Acoustic recessed light fixture 600 additionally includes lighting elements 17 as shown schematically in
As with previously described acoustic housing 100, the light fixture 600 also may include features such as utility slots, positioning slots, and ventilation openings. In addition, layers 602, 604, 606 optionally may be supplied in a prefabricated, assembled condition in which the layers are already coupled together, or alternatively layers 602, 604, 606 optionally may be supplied separately for possible assembly “on-site.” Also, in order to provide a variety of options for materials, fixture weight, noise reduction coefficient (as will be described shortly), and other properties in order to meet a desired end use, the materials and dimensions of layers 602, 604, 606 may be selectable from a set of standardized or custom options. Thus, the components may be individually available for custom fabrication for a buyer, or otherwise individually available for on-site assembly. Moreover, although in one embodiment of fixture 600, two or more of layers 602, 604, 606 are coupled together to form an integral unit, in another embodiment of fixture 600 multiple layers may form a fixture 600 which has several sections that fit together to form the light fixture housing. For example, the light fixture housing formed by layers 602, 604, 606 may be supplied in multipiece construction such as two substantially symmetrical portions that together form the housing as previously described with respect to acoustic housing 100 with interface 135. Each of the optional methods previously described for acoustic housing 100 for coupling the pieces together in such a multipiece construction apply equally to a multipiece housing formed of layers 602, 604, 606.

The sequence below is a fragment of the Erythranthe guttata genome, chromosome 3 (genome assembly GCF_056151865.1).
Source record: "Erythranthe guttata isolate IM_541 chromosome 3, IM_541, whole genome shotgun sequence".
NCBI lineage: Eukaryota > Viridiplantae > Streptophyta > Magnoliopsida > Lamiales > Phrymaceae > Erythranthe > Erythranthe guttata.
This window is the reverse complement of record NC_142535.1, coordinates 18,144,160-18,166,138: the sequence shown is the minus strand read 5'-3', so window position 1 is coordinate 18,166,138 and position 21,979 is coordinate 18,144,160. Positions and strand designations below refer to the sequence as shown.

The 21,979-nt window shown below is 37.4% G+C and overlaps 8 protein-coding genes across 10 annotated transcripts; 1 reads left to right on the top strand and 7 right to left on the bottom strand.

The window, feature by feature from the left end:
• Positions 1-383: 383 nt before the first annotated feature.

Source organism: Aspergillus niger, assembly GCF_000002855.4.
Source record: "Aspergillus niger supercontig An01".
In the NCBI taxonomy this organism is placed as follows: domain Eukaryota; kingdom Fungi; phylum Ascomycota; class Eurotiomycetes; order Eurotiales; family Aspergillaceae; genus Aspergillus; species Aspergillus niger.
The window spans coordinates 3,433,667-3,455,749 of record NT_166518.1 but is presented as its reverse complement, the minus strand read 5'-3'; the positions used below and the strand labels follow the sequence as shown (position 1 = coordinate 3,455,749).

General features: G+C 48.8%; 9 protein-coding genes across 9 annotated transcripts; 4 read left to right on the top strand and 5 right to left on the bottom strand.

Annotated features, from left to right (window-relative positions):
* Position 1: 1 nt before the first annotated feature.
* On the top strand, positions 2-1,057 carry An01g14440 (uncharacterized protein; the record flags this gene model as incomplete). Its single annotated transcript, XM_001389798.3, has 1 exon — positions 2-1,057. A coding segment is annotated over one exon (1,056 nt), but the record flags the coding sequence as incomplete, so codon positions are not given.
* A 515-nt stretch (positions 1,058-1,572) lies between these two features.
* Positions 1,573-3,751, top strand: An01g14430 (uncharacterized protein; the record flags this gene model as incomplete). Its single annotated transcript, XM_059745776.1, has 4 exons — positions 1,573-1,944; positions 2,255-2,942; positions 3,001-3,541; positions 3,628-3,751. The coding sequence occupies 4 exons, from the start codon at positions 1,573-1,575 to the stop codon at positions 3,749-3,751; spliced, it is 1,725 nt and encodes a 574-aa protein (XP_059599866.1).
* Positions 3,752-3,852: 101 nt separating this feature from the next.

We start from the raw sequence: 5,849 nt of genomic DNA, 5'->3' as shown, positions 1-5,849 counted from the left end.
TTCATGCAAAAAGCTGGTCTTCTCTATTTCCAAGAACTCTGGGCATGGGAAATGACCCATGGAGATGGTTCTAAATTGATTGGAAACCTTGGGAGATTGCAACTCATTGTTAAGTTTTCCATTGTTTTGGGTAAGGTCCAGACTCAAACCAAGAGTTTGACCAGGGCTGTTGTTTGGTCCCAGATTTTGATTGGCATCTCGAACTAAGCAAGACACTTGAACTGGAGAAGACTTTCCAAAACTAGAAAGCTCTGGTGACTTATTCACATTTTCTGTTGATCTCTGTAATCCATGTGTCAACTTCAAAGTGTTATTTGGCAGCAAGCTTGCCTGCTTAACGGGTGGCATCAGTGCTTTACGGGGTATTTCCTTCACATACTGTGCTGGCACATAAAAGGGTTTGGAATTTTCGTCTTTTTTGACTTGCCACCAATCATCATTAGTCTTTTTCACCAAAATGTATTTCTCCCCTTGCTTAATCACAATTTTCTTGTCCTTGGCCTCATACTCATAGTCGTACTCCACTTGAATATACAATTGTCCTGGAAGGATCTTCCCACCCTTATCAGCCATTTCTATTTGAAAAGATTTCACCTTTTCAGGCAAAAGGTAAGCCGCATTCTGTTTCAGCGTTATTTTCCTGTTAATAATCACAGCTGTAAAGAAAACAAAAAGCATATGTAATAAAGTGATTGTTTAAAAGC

Although described and shown with reference to a substantially rectangular recessed light fixture, it should be noted that the present invention is applicable to other forms of recessed lights, including without limitation cylindrical can light installations and fluorescent troffer light systems.
In one preferred exemplary embodiment of the present invention, the suspended ceiling and components meet ASTM Standard C635-04 entitled “Standard Specification for the Manufacture, Performance, and Testing of Metal Suspension Systems for Acoustical Tile and Lay-in Panel Ceilings” and ASTM Standard C636-04 entitled “Standard Practice for Installation of Metal Ceiling Suspension Systems for Acoustical Tile and Lay-In Panels,” and these standards are incorporated herein by reference thereto.